Two phase III trials have now been reported randomizing patients with metastatic urothelial cancer progressing despite platinum-based chemotherapy to PD-1/PD-L1 blockade versus “standard of care” chemotherapy (eg, docetaxel). Keynote-045 randomized 542 patients to receive either pembrolizumab or chemotherapy with a co-primary endpoint of progression-free survival (PFS) and overall survival (OS).6 This trial demonstrated a significant improvement in ORR (21.1% vs 11.4%) and median OS (10.3 months vs 7.4 months) with pembrolizumab whereas there was no significant difference in PFS. IMvigor 211 was a larger, although similarly designed study, randomizing 931 patients with metastatic urothelial cancer progressing despite prior platinum-based chemotherapy to atezolizumab versus chemotherapy.7 This trial utilized a hierarchical statistical analysis which required that atezolizumab demonstrate an OS benefit in the subset of patients with the highest expression of PD-L1 on tumor-infiltrating cells in archival tumor specimens prior to extending the statistical analysis to the entire trial population. Unfortunately, a survival benefit was not demonstrated in the biomarker-defined population impairing the ability to interpret the study overall. Of note, in this large phase III study, atezolizumab performed similarly to the results previously reported in the phase II IMvigor 210 study of atezolizumab.


 

In addition to the platinum-resistant metastatic setting, 2 large single-arm phase II trials have also demonstrated the activity of PD-1/PD-L1 blockade as first-line treatment for cisplatin-ineligible patients with metastatic urothelial cancer. Athough cisplatin-based chemotherapy is standard first-line treatment for patients with metastatic urothelial cancer, a large proportion of patients are deemed “cisplatin- ineligible” due to borderline performance status and/or comorbidities such as renal impairment, hearing loss, or peripheral neuropathy.8,9 Carboplatin-based chemotherapy has typically been administered in this setting but is associated with inferior outcomes compared with cisplatin-based combinations and is associated with an unfavorable toxicity profile.10,11 Therefore, PD-1/PD-L1 blockade has been explored in this setting given the unmet need. In the IMvigor 210 study, atezolizumab was explored in a cohort of 119 chemotherapy naïve cisplatin-ineligible patients with metastatic urothelial cancer yielding a response rate of 23% (95% CI, 16-31).12 Keynote-052 was a similarly designed trial, enrolling 270 patients, and reporting an ORR of 29% (95% CI, 24-34).13 As demonstrated in trials exploring patients with cisplatin-resistant metastatic urothelial cancer, these responses were generally prolonged, leading to integration of such treatment as a standard option for chemotherapy naïve cisplatin-ineligible patients.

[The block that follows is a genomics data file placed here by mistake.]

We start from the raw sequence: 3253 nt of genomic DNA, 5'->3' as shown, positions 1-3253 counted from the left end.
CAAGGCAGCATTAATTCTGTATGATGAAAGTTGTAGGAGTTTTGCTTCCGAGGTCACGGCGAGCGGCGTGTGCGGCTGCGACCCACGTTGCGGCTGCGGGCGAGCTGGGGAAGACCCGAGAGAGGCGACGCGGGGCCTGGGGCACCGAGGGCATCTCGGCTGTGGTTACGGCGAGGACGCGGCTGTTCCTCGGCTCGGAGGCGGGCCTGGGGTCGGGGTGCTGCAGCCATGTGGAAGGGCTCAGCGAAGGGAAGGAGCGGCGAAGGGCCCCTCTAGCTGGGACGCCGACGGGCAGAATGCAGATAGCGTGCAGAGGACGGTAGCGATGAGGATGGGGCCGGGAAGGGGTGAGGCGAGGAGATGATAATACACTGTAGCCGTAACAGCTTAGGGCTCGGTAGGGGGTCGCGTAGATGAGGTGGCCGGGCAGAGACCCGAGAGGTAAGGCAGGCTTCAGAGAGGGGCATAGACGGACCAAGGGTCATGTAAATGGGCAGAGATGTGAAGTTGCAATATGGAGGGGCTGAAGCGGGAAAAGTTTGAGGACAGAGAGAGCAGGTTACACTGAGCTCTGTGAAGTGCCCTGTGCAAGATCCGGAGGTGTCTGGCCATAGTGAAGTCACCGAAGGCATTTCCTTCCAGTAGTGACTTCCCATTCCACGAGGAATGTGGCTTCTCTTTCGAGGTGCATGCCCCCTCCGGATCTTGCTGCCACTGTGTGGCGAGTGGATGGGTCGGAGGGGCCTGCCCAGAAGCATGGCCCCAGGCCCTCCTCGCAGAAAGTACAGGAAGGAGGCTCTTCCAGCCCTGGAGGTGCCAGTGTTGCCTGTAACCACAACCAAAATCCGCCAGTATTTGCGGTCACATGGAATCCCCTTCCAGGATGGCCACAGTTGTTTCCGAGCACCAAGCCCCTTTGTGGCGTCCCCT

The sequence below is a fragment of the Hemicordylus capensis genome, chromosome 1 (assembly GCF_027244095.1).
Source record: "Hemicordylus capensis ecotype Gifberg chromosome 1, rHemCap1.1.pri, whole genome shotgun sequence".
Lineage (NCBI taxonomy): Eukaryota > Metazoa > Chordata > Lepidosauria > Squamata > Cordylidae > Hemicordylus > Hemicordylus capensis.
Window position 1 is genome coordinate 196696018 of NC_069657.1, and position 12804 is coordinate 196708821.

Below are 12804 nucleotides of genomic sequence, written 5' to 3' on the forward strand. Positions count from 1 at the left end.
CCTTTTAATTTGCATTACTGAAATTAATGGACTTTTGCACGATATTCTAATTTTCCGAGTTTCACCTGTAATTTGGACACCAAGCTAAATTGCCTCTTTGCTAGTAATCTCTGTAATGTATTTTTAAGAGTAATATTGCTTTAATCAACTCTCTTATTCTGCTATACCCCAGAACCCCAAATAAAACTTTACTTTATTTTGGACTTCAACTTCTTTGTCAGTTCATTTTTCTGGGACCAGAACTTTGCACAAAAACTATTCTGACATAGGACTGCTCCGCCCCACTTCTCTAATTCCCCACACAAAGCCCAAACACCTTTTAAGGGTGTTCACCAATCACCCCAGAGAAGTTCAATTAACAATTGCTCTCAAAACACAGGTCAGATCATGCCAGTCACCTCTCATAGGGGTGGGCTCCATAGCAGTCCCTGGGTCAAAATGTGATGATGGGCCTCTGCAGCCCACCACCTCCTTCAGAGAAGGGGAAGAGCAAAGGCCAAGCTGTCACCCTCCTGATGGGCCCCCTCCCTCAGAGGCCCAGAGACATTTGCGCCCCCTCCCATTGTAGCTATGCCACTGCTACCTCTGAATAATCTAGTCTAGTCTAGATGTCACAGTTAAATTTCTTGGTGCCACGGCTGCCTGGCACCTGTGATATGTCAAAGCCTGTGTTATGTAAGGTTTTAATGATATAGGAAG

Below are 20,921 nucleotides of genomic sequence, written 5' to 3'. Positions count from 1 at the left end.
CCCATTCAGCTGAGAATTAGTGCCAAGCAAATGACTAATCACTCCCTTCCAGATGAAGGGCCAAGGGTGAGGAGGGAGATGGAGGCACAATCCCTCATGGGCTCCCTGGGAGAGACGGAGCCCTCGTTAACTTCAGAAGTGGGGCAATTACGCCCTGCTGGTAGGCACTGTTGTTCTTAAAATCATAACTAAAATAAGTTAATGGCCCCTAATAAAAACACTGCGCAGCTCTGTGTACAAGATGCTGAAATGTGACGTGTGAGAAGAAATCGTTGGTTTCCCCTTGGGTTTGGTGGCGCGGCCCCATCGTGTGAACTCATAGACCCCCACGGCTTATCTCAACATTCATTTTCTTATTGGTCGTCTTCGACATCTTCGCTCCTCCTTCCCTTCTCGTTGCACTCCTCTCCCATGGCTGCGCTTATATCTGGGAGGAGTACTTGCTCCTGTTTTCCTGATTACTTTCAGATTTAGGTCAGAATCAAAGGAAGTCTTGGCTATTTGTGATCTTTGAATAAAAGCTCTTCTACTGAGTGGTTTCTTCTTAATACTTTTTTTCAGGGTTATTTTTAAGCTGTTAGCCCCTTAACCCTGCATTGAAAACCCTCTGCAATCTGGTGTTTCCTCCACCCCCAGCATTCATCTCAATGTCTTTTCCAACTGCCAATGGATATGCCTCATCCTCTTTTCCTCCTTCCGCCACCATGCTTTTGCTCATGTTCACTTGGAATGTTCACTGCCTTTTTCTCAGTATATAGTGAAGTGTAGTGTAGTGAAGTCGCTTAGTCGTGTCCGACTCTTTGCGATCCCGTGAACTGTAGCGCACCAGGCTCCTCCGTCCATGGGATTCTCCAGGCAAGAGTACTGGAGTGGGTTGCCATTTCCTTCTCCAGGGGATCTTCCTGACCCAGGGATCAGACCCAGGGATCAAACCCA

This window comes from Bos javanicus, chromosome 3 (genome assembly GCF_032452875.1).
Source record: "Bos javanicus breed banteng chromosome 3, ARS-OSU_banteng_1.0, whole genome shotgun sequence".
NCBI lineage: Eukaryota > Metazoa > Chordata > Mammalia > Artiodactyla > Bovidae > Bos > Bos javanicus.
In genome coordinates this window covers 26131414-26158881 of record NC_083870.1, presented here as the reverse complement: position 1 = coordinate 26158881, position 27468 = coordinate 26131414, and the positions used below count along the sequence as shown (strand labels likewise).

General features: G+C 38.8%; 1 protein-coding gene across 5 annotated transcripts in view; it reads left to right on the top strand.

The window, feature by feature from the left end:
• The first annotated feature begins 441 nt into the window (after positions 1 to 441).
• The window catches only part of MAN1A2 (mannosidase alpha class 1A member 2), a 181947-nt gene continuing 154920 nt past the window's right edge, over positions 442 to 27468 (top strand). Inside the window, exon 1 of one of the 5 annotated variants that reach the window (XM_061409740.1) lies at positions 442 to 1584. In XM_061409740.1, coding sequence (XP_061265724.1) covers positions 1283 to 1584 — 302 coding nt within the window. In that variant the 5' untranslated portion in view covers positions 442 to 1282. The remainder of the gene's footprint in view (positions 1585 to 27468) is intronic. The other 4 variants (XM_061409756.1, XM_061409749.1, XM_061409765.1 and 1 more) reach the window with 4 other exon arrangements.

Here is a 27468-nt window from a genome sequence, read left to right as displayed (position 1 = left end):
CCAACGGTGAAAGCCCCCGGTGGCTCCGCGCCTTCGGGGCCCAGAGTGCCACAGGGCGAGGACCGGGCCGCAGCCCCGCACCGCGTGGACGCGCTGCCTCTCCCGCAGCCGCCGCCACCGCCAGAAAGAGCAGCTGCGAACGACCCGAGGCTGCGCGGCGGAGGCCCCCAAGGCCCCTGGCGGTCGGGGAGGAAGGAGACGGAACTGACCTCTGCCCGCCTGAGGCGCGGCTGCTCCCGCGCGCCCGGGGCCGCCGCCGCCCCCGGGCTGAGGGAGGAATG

With immune checkpoint blockade now occupying a role in the standard treatment of metastatic urothelial cancer in both the first-line (cisplatin-ineligible) and second-line treatment settings, there is a growing population of patients who have previously been exposed to such therapies. Promising approaches in the immune checkpoint blockade-resistant setting include chemotherapy plus anti-angiogenic therapy, antibody-drug conjugates, and small-molecule-targeted recurrent molecular alterations in urothelial cancer.
 
 
References:
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  7. Powles T, Loriot Y, Duran I, et al. IMvigor 211: A phase III randomized study examining atezolizumab vs. chemotherapy for platinum-treated advanced urothelial cancer. Presented at: EACR-AACR-SIC Special Conference 2017; June 24-27, 2017; Florence, Italy. Abstract 606.
  8. Galsky MD, Hahn NM, Rosenberg J, et al. A consensus definition of patients with metastatic urothelial carcinoma who are unfit for cisplatin-based chemotherapy. Lancet Oncol. 2011;12(3):211–214. doi: S1470-2045(10)70275-8 [pii] 10.1016/S1470- 2045(10)70275-8.
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  10. Galsky MD, Chen GJ, Oh WK, et al. Comparative effectiveness of cisplatin-based and carboplatin- based chemotherapy for treatment of advanced urothelial carcinoma. Ann Oncol. 2011;23(2):406–410. doi: mdr156 [pii] 10.1093/annonc/mdr156.